About Glen Osborne
Glen Osborne was first surveyed for European settlement after the Revolutionary War when it was part of the large tract of Depreciation Lands given to Continental Army veterans in place of their devalued currency. Coming from Pittsburgh, it geographically marks the beginning of the Sewickley Valley, which was topographically a natural area for early development. Beaver Road was a main trail, first for Indians and later for pioneers headed to the Ohio Territory and points west.
Nathaniel Breading was the original surveyor and named his tract Aleppo. Henry Pratt bought tracts in Breeding's district, including most of what is now Glen Osborne, in 1786. The early settlers were flatboat and keelboat men. By 1820, there were houses built by steamboat captains and pilots who wanted to overlook the river. When the train came through in 1851 some railroad barons chose to live in Glen Osborne. Several had their own railway stops and commuted to Pittsburgh.
The Borough was named for Frank Osburn on whose eastern property boundary the first public rail station was built. The name was altered to Osborne to avoid confusion with a similarly named station elsewhere on the line; thus the borough took the name Osborne when it was first incorporated in 1883. A later railroad station was named "Glen Osborne," a name the Borough reverted to in 2008
Mary Roberts Rinehart Park (MRR Park)
Nestled next to the Osborne Elementary School in Glen Osborne, below the activity of Beaver Street, is the Mary Roberts Rinehart Nature Park. & Trail. Named after noted mystery writer Mary Roberts Rinehart, the park was once part of Mrs. Rinehart's estate. Overgrown and trash strewn from years of neglect, the park was reclaimed through the efforts of volunteers and grantors, and now provides an opportunity to relax, to walk, and and to learn about the plants indigenous to the Appalachian Region. The park also features a stone amphitheater and a stone fire pit hand-built by a generous resident who loves to do stone work in his spare time. For further information, please visit our website www.mrrnaturepark.com.
Coat of Arms
The Borough has a Coat of Arms that it uses for display purposes on its signs, banners (flags) and stationery. David Pittman Johnson, a noted heraldic artist, together with the mayor, designed our Arms in the 1990s and they are registered with the American College of Heraldry. Municipal Arms are quite common in Europe and fairly often used throughout the United States. Many of them date from Colonial times.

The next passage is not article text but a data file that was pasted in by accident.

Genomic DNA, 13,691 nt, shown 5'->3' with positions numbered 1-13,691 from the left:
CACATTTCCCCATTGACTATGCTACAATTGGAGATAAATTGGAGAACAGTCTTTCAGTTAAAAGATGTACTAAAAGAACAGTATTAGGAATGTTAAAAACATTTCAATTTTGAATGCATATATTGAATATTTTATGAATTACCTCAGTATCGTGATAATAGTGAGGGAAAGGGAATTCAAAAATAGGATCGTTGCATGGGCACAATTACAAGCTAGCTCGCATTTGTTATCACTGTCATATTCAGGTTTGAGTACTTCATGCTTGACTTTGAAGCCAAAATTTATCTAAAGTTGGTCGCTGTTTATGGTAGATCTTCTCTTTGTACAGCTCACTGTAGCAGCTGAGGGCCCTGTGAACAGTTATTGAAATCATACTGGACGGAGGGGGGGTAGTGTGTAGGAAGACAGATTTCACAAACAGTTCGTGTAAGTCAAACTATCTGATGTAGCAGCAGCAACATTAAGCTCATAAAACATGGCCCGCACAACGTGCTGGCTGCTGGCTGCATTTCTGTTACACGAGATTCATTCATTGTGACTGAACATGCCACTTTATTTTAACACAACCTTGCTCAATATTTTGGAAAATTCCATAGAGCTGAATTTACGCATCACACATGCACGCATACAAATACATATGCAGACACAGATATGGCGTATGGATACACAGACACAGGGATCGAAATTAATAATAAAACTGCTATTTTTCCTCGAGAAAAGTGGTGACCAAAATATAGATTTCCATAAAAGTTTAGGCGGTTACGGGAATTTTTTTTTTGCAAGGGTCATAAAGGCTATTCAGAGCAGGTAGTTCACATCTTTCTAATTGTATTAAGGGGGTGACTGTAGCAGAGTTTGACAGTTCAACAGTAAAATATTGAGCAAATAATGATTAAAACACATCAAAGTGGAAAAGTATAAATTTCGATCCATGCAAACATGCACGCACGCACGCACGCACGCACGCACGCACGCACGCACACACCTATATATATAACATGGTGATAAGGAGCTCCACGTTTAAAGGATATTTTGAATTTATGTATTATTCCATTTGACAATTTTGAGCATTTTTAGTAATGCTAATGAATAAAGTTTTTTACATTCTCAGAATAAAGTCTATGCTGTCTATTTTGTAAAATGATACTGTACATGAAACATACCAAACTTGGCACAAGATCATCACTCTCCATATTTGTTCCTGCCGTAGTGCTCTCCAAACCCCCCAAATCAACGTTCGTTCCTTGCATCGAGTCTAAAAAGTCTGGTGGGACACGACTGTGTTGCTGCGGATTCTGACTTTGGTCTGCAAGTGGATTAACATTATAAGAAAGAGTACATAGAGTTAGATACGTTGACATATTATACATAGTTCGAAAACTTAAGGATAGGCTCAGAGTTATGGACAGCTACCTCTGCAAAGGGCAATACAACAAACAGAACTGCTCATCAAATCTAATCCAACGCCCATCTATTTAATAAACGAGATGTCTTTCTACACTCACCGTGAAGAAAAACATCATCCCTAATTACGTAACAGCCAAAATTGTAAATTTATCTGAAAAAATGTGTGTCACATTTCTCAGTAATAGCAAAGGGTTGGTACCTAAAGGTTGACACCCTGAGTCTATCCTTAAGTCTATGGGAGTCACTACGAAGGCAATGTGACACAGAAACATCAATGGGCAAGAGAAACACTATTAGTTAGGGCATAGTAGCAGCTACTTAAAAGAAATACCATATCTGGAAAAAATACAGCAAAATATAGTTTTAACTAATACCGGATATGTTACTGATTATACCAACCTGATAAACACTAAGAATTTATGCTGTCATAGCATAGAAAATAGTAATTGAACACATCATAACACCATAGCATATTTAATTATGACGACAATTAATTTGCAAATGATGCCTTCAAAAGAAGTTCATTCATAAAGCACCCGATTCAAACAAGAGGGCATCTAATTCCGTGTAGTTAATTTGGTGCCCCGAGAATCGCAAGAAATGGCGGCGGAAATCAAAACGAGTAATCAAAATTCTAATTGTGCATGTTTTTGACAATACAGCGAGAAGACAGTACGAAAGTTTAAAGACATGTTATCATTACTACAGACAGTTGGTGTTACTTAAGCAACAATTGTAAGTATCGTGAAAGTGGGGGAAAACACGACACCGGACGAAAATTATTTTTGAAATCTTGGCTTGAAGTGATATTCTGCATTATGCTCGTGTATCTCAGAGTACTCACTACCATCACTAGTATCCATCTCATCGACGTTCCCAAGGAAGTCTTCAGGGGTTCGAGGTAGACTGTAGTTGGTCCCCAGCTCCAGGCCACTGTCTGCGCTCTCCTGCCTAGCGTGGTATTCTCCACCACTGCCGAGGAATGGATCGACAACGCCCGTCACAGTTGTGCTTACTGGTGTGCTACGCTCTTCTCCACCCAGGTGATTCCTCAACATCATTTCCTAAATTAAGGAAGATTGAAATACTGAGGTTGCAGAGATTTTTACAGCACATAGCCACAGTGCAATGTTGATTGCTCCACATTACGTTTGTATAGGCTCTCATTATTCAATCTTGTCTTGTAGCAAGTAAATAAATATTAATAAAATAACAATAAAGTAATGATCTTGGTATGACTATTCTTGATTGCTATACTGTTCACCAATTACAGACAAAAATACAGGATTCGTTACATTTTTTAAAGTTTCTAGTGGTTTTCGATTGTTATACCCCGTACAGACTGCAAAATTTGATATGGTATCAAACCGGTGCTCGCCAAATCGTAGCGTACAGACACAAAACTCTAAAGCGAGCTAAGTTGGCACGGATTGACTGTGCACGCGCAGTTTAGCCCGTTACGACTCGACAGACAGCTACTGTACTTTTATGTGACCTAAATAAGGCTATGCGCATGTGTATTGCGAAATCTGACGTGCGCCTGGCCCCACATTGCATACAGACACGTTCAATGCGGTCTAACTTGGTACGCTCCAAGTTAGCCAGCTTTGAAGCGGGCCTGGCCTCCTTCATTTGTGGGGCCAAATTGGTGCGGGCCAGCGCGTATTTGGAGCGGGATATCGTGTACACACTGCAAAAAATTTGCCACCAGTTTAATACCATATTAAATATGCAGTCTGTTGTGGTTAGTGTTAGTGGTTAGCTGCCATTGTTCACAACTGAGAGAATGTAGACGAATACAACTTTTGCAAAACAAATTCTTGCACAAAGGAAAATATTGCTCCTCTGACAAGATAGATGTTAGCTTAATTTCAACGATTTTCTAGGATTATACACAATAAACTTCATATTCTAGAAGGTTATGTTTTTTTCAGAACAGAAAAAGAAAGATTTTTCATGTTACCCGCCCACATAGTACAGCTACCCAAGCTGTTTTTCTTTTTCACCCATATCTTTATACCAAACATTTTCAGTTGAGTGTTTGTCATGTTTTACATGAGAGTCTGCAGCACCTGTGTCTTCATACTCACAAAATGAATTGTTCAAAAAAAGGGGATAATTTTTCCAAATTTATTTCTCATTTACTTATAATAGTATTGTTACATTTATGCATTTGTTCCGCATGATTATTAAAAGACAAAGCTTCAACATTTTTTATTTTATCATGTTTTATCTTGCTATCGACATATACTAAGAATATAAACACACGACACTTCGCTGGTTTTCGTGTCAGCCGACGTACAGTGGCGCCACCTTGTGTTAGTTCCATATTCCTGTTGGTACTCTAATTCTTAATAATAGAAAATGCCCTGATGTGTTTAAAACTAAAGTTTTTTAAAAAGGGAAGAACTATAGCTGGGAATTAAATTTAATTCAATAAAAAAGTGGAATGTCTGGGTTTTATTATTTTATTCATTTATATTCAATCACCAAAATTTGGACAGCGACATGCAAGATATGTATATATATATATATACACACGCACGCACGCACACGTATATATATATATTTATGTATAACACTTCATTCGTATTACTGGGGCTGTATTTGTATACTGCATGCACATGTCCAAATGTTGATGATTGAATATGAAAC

Arms usually tell a story about a person or a place. If you look at our shield it is divided into three parts, the top (called the chief), the middle, and the bottom (called the base).
Our full Arms (called an Achievement) include a bear holding a red marigold. In Old English 'osborne' means divine bear and the red marigold is our official flower. The Borough's motto, "Consilio Non Impetu," translates from Latin as "Wisdom, Not Impulse," which we think is a good rule for a government to follow.
- The top in our case is meant to represent the Ohio River.
- The base represents the hills above the Borough and our land generally. The three white circles on the base, called roundels, are from the Arms of William Penn showing that this was once Penn's land.
- The middle is a Conestoga wagon wheel, showing that our pioneer ancestors came through the valley on the way west; the wheel has flames to make it evocative of the rising sun. This was done as a pun (heraldry loves puns) on the name of the Colony's land agent who acquired the region by purchase from the Indians, Colonel John Morgan. In German, "morgen" means "morning."
We use the full Achievement on Borough stationery and on the entrance signs to the borough. We use the shield alone for the street signs. The banners properly reflect only the elements of the shield, as is done, for example, with the US flag. Some states follow the same rule, while others place their Arms on a colored background.
Perhaps the most striking and heraldically correct state flag is Maryland's, which uses the Arms of its former Lord Proprietor, Lord Baltimore. Pennsylvania uses the second format, on a blue background. Compare the two and decide which makes more of an impact to you.
Borough of Glen Osborne
P.O. Box 97
Sewickley, PA 15143